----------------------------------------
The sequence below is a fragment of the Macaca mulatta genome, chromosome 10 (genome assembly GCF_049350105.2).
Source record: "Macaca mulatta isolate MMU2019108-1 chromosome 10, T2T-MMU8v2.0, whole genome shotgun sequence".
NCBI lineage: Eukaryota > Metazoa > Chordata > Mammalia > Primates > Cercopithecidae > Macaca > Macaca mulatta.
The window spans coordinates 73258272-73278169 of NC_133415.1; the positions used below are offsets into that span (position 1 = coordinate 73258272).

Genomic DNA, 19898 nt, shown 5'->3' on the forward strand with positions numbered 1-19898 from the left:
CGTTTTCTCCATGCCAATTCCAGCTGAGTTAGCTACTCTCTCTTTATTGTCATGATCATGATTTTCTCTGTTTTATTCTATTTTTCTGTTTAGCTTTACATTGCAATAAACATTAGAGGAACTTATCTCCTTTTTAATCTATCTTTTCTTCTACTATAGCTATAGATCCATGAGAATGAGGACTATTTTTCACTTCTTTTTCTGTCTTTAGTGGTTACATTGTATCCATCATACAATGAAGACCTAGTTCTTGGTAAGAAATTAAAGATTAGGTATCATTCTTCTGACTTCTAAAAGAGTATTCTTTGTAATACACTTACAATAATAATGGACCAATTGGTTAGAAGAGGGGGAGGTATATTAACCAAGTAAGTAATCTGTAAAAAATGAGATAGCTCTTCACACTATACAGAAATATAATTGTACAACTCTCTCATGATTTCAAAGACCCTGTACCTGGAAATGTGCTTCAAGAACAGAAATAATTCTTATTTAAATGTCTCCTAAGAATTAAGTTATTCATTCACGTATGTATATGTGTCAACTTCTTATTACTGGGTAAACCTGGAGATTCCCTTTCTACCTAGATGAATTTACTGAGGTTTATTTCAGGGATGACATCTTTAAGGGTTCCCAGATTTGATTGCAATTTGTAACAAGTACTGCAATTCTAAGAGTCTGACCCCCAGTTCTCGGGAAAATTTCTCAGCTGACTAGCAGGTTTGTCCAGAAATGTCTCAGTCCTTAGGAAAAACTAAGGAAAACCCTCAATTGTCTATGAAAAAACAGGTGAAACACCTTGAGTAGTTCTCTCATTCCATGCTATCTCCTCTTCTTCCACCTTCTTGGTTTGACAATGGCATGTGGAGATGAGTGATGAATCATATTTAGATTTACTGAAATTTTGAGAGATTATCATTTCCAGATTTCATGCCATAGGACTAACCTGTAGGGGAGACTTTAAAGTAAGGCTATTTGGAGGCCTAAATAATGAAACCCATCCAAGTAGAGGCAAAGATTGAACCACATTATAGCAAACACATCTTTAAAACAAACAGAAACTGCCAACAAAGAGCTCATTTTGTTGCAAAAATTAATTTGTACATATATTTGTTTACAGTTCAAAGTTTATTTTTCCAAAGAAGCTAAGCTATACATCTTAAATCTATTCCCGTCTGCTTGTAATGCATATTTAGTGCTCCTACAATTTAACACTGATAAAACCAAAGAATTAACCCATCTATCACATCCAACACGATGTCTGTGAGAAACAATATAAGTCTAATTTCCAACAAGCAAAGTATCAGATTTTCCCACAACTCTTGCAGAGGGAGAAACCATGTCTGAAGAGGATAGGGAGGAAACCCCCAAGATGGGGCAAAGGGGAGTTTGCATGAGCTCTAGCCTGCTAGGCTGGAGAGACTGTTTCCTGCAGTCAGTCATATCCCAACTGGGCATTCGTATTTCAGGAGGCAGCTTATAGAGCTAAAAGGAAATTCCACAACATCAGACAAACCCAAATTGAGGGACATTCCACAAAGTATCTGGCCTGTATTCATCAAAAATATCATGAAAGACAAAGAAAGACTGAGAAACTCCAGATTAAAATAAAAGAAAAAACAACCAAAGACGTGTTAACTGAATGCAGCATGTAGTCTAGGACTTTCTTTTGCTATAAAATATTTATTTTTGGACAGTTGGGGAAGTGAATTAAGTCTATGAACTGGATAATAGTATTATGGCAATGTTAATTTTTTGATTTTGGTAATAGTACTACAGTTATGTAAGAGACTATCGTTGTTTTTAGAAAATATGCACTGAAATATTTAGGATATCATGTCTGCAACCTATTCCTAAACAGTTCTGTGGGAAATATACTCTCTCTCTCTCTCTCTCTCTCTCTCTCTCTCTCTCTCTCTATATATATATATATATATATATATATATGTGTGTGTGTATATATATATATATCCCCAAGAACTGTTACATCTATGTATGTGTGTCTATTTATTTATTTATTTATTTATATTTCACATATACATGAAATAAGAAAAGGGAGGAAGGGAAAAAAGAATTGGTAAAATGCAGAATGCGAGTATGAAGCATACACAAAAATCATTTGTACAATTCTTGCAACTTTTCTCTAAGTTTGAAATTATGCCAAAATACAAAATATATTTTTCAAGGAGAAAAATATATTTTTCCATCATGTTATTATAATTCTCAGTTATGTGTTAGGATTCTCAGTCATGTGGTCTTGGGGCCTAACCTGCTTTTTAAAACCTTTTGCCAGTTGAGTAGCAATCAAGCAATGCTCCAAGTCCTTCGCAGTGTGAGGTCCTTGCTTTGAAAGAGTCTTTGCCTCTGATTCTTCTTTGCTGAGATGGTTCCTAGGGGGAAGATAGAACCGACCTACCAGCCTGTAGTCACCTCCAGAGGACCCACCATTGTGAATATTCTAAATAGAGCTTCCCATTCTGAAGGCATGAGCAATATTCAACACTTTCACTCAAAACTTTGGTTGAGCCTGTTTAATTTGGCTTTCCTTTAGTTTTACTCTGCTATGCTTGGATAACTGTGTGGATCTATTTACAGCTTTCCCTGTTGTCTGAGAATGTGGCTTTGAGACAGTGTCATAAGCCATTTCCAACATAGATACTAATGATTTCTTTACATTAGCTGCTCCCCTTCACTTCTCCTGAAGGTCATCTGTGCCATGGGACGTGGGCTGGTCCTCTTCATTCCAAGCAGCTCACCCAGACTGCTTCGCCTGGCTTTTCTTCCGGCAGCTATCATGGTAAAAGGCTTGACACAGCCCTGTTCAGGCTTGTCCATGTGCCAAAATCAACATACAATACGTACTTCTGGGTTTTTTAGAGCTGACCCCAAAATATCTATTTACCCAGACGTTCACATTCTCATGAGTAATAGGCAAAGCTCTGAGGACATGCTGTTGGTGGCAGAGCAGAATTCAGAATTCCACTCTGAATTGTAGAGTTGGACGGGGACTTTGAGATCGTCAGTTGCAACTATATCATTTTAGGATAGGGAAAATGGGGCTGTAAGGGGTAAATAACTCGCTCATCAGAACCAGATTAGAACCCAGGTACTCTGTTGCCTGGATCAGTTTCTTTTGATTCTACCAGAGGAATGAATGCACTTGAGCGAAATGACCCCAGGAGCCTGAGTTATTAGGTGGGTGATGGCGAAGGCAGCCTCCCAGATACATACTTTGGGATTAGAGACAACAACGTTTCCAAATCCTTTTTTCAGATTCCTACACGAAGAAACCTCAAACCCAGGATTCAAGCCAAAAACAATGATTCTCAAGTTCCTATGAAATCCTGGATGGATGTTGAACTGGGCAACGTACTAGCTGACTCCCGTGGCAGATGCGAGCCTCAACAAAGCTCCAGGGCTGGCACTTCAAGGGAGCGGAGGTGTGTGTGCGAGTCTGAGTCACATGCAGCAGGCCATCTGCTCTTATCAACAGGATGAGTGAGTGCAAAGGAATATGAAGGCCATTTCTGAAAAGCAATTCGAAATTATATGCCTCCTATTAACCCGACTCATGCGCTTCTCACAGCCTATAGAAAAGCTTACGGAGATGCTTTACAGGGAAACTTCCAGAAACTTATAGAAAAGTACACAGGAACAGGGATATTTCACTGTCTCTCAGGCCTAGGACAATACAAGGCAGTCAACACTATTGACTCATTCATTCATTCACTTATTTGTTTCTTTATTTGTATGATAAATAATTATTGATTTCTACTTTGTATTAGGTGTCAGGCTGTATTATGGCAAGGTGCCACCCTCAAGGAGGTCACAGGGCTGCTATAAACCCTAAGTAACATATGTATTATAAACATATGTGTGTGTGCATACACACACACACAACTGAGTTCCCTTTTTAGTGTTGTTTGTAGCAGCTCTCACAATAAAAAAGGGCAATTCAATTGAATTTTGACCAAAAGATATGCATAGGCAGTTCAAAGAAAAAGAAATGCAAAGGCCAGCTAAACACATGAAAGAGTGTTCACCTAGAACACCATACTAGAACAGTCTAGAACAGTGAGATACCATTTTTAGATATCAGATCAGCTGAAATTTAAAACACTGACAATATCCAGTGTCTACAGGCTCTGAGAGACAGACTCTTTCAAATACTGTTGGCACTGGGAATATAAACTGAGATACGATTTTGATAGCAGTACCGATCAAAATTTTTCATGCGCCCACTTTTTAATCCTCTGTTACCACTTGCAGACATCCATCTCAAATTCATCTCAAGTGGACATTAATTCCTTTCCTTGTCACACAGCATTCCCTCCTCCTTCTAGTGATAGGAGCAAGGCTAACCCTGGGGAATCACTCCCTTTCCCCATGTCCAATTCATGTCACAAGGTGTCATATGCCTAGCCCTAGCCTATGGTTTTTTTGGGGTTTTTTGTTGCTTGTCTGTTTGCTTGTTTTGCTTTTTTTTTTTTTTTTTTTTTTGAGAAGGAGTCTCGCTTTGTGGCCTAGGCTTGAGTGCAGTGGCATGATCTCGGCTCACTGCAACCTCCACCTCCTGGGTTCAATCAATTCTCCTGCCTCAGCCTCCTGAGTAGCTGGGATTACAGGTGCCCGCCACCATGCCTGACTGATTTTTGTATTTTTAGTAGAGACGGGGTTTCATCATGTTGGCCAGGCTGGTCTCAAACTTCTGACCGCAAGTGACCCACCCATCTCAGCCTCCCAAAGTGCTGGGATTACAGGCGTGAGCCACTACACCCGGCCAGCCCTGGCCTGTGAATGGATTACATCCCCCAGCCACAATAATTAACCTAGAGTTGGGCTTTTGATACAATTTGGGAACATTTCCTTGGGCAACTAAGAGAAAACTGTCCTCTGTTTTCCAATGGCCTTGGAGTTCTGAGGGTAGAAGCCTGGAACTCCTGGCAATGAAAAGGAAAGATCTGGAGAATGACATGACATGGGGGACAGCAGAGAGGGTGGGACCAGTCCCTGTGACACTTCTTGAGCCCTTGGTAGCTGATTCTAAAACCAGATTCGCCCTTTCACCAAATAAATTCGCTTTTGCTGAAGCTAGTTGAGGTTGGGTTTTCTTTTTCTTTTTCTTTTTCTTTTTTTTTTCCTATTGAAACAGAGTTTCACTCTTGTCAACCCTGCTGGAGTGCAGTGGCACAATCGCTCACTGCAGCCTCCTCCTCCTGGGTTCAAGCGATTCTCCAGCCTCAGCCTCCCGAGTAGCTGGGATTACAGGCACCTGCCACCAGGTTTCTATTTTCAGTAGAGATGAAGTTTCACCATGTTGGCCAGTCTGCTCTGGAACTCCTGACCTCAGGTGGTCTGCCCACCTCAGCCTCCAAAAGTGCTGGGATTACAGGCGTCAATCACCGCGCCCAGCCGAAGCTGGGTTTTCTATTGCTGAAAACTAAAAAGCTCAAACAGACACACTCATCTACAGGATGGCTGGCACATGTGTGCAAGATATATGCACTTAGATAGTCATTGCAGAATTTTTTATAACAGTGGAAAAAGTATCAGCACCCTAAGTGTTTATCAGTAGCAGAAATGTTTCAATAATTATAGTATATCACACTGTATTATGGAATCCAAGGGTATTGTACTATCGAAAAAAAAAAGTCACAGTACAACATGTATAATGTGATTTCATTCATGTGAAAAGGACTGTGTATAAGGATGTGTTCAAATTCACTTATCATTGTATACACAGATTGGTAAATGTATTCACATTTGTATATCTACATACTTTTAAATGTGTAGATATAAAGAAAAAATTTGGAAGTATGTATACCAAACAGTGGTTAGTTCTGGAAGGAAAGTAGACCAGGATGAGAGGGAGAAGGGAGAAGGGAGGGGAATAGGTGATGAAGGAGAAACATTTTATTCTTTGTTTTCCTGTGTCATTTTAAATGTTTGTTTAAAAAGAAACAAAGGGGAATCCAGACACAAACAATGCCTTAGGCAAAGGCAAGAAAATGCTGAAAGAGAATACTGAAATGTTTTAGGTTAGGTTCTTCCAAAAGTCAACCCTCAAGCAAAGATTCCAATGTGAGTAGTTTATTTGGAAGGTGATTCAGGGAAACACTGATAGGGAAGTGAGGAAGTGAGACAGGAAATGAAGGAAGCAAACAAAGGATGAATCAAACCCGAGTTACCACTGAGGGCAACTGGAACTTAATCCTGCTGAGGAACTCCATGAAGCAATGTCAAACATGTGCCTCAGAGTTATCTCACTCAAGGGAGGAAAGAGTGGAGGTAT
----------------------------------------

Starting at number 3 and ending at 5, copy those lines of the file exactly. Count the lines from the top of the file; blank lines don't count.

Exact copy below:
NCBI lineage: Eukaryota > Metazoa > Chordata > Mammalia > Primates > Cercopithecidae > Macaca > Macaca mulatta.
The window spans coordinates 73258272-73278169 of NC_133415.1; the positions used below are offsets into that span (position 1 = coordinate 73258272).

Genomic DNA, 19898 nt, shown 5'->3' on the forward strand with positions numbered 1-19898 from the left: